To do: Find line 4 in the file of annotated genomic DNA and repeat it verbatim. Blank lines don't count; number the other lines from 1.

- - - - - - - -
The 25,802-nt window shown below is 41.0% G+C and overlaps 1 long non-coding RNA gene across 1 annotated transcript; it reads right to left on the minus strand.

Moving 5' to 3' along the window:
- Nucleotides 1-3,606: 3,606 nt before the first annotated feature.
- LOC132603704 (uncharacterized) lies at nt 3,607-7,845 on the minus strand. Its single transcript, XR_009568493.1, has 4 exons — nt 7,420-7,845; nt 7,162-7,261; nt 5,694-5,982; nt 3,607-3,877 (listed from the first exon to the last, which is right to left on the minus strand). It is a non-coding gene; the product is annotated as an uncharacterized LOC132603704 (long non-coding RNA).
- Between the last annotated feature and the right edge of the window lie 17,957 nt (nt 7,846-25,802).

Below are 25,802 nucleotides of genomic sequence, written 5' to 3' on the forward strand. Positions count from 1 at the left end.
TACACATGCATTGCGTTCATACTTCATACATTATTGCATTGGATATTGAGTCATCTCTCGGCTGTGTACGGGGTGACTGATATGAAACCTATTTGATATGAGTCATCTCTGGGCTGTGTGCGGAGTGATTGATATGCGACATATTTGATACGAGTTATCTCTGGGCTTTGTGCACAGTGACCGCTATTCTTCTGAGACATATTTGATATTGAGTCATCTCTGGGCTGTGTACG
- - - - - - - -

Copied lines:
- LOC132603704 (uncharacterized) lies at nt 3,607-7,845 on the minus strand. Its single transcript, XR_009568493.1, has 4 exons — nt 7,420-7,845; nt 7,162-7,261; nt 5,694-5,982; nt 3,607-3,877 (listed from the first exon to the last, which is right to left on the minus strand). It is a non-coding gene; the product is annotated as an uncharacterized LOC132603704 (long non-coding RNA).